LETTERS: Dual citizenship
This is apropos of the news story “Australia govt in turmoil after dual citizenship ruling” (THT, Ocotber 29, Page 11). This dual nationality problem is a festering problem in federal democratic Nepal where politicians and public servants hold dual citizenship to enjoy the best of both worlds.
The difference, however, is in highly developed Australia which has poured tons of money into Nepalese forestry, a quick ruling by the High Court resulted in instant removable of the deputy prime minister.
In poor Nepal such a court ruling will be contested for years with the accused politicians and public servants going on to enjoy their perks till the end of their lives or until they decide to quit on their own accord and desert the country to serve their second motherland. In all probability the judges too will be in possession of two nationalities.
The lack of rule of law is what distinguishes under-developed Nepal from highly developed Australia. It takes an individual like a former communist minister Lal Babu Pandit to even rake up the challenge of dual nationality. Once he departed, the whole issue is thrown right into the dustbin. In this day and age of espionage and terrorism, people with divided loyalty stemming from two citizenships cannot be taken lightly.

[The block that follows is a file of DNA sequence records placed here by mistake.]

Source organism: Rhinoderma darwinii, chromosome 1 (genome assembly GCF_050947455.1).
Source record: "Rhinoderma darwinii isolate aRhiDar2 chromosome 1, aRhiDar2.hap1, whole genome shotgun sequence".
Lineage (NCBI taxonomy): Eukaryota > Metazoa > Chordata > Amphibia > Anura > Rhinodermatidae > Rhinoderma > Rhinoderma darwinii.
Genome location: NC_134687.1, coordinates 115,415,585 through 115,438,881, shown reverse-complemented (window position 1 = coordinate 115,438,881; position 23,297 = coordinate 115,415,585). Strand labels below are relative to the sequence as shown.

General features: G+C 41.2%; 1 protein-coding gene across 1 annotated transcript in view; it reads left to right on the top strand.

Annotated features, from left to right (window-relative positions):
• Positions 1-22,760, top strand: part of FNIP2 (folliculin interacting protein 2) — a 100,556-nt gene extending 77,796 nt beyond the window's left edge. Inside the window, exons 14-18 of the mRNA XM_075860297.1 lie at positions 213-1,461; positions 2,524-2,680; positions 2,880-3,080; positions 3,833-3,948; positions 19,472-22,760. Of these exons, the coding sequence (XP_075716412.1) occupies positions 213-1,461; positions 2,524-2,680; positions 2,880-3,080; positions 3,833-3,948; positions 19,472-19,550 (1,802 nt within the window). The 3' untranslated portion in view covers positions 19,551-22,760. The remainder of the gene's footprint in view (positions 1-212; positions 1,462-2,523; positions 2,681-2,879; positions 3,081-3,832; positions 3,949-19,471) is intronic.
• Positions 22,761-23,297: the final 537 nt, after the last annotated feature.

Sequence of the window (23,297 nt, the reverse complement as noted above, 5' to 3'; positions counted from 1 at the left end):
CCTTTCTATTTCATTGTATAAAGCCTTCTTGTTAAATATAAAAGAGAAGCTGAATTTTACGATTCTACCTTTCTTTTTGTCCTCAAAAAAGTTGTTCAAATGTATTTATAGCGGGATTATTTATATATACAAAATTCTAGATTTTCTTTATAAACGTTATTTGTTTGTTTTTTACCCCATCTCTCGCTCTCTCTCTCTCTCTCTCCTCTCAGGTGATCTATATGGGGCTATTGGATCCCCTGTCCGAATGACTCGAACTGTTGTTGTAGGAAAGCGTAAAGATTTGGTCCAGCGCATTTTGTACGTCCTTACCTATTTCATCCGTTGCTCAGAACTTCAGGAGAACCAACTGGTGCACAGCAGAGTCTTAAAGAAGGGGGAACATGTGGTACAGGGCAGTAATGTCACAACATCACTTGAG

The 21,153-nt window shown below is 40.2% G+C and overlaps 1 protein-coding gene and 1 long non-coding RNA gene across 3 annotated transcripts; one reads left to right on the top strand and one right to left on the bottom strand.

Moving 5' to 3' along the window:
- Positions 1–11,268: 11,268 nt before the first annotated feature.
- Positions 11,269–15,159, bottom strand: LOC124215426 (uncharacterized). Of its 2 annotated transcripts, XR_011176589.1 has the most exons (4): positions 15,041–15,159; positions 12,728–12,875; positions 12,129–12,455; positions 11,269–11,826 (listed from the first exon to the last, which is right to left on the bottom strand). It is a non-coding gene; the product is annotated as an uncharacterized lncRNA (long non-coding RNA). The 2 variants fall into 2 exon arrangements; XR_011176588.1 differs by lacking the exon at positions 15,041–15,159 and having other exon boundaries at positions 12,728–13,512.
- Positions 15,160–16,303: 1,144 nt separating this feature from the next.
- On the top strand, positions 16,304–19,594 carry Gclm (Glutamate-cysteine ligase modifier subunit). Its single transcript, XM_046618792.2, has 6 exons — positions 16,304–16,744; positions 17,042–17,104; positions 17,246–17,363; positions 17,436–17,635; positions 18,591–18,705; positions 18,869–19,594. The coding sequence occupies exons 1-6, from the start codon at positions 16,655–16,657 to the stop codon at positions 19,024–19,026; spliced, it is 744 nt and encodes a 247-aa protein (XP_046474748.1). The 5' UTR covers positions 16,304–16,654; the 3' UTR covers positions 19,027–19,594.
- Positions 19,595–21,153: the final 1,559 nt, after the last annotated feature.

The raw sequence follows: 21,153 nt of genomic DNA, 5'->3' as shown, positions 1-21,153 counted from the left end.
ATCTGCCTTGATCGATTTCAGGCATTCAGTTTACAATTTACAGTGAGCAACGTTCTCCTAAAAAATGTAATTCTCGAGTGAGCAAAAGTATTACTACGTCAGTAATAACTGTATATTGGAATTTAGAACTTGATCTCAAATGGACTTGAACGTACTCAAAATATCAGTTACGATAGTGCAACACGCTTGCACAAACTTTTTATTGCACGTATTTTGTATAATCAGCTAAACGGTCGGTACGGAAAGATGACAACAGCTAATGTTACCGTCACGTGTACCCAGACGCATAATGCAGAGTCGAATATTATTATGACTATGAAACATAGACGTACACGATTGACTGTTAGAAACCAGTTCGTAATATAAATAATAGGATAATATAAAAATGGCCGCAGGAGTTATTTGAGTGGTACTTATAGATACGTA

World’s worst terrorist outfit, ISIS, hires terrorists born in the Middle East but with British or European passports. If Catalan leader Charles Puigdemont can declare independence from Spain, imagine what the corrupt Nepalese politicians and public servants with dual citizenship can do to their native country. In the light of new development in Australia and taking cognizance of the fact that dual nationals can be used for terror or secession, Nepal must root out the problem immediately. Perhaps we can come up with a law to declare all dual nationals illegal and deny them any rights an ordinary citizen enjoys.
Manohar Shrestha, Kathmandu
I am writing this to underscore the fact that in today’s world humans have been consuming fish product every day in and day out. This is genuinely worrying the environmentalists and the world’s marine biologists. The marine biologists believe that there is exceedingly high rate of consumption of fish than meat in the the past decades. This is horrendously affecting the marine ecosystem, and this may result in the colossal and chronic demise of precious sea creatures, and, in retrospective, this may again hinder and hamper the land ecosystem or, if I may say so, the future needs of sea products. It is high time that the world’s biologists and the largest economies did something desperately before hand in order to keep the sea lives in the coming decades. Over exploitation of natural resources – be it in land or in sea – will ultimately affect nature’s ecosystem which will take time to revive to its original status.
Shiva Neupane, Melbourne